On Thursday, North Carolina legislators attracted national media attention when they passed a revised voter ID bill that will place sweeping new restraints on when, where, and how we vote. Trust me; you will be affected. Here’s how:
- The early voting period will be shortened by a week, from 17 days to 10. Same-day registration during the early voting period will be eliminated.
- Straight-party ticket voting will be eliminated.
- Sixteen and seventeen year olds will no longer be able to pre-register to vote.
- College and forms of government ID will no longer be acceptable forms of identification to vote.
- Out of precinct voting will no longer be allowed.
- Counties will no longer be able to extend voting hours due to long lines or other extraordinary circumstances.
- Political party chairpersons will be allowed to appoint up to 12 poll “observers” to monitor the polling places and to ferret out voter fraud.
- New restrictions make it much more difficult to set up satellite polling stations, which will make it more difficult for elderly and disabled North Carolinians to vote.
These restrictions, cited by one election-law expert as the “the worst anti-voter laws” in decades, beg the question: what the heck?! Why? The short, supposed answer is voter fraud. State Senate Majority Leader Phil Berger applauds the new restrictions, stating, “The important thing is enhancing confidence in elections. This is […] about making sure that when people show up to vote, they are who they say they are.”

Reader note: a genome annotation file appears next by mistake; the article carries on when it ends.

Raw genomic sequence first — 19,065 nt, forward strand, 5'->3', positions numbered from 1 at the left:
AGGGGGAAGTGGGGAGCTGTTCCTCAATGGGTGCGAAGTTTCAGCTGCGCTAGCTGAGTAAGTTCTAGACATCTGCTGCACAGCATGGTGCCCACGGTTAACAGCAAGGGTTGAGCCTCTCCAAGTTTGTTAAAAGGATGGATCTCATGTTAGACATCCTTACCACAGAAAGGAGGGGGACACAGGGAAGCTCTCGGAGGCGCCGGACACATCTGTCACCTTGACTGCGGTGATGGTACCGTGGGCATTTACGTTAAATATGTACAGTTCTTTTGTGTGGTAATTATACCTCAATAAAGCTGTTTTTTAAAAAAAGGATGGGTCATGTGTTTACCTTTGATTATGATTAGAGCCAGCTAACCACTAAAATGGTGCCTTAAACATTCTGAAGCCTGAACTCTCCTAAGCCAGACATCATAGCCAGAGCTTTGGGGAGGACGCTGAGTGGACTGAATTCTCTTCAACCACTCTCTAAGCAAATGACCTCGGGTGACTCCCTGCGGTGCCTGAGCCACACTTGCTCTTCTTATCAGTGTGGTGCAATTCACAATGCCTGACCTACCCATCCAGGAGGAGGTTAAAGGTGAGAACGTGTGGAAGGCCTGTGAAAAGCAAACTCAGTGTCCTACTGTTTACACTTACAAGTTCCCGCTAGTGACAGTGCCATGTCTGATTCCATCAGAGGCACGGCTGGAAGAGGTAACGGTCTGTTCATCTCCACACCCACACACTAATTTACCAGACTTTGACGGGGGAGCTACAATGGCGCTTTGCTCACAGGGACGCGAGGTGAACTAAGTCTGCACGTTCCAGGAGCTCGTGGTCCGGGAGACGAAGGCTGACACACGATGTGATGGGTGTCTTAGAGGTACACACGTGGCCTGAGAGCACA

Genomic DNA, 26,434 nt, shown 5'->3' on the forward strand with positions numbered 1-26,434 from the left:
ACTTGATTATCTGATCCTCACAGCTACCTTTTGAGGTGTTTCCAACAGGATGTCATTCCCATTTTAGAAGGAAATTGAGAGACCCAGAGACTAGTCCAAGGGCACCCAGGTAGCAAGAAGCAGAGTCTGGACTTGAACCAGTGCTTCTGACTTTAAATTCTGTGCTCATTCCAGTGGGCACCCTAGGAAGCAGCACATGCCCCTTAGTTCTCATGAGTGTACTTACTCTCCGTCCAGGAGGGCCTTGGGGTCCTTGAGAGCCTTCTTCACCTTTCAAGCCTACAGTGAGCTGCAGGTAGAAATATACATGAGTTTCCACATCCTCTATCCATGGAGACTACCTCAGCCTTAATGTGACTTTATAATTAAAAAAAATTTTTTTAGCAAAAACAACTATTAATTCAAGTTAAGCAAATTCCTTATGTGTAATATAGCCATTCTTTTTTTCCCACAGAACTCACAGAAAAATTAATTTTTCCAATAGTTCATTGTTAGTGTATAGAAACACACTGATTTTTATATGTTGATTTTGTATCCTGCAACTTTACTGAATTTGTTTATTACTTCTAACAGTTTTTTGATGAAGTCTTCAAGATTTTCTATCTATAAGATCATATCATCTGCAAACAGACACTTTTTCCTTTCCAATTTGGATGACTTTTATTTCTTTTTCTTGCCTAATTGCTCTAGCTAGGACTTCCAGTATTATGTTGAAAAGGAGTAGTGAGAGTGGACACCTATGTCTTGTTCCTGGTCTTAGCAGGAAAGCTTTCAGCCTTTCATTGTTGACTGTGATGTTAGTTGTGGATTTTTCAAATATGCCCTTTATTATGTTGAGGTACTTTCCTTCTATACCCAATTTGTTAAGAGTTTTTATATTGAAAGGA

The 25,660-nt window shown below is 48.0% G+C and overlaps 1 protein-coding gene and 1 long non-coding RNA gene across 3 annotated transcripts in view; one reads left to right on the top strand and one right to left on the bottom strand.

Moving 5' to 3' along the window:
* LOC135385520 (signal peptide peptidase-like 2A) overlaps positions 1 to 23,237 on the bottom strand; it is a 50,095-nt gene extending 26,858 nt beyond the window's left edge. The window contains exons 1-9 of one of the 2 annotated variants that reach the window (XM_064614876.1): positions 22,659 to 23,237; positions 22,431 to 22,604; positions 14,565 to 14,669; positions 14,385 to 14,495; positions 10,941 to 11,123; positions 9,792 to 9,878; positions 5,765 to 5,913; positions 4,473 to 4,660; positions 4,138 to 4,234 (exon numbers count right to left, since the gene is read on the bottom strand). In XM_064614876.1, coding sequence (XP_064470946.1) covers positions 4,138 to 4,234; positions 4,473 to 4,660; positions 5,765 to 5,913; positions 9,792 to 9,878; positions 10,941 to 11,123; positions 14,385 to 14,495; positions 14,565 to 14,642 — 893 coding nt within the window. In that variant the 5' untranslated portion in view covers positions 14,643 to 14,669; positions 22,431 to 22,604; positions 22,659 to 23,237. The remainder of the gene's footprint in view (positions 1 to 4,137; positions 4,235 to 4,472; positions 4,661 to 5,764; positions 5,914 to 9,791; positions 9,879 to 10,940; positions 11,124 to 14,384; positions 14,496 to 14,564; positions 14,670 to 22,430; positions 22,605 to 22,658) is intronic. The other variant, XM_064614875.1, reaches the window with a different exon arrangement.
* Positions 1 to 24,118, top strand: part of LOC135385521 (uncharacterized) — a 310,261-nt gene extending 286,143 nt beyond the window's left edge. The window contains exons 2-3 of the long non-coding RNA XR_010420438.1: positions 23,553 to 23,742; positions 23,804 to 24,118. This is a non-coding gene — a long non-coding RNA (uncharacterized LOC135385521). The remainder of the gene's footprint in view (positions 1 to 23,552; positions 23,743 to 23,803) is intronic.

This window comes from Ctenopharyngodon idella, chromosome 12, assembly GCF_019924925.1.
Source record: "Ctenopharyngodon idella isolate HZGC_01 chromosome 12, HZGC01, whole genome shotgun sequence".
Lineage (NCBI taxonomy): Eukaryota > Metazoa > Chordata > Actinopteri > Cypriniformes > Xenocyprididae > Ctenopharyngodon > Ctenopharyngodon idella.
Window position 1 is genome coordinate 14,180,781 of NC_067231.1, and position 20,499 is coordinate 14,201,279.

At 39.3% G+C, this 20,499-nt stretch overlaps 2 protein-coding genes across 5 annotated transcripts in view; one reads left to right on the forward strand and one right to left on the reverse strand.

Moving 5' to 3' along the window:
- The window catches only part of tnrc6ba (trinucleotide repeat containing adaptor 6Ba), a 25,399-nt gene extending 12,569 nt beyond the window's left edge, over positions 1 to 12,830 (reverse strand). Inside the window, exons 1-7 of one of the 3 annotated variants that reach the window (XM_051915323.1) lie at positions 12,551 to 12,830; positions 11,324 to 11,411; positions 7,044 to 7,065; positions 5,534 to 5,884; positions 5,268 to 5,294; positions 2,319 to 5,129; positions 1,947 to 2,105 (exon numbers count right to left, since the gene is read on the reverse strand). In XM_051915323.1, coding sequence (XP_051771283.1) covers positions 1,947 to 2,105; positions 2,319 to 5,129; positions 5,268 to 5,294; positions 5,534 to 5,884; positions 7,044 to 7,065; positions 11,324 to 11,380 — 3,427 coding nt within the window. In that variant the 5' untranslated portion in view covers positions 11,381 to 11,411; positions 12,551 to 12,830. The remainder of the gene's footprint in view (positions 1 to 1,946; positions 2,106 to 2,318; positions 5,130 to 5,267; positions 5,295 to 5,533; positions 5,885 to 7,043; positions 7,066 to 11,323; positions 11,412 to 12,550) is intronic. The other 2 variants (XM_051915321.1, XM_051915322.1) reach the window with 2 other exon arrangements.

Great– except none of the new measures will solve voter fraud because voter fraud hardly exists. Out of 7 million ballots cast in 2012, voter fraud occurred at a rate of 0.00174 percent. Instead, the new measures will make voting more difficult for the 319,000 North Carolinians who lack an acceptable form of photo ID , a disproportionate number of whom are black or poor. Eliminating same-day registration during early voting — two provisions that have been popular among liberal-leaning voters — will likely eliminate 4,766 votes in Durham County alone. So much for enhancing my confidence in elections…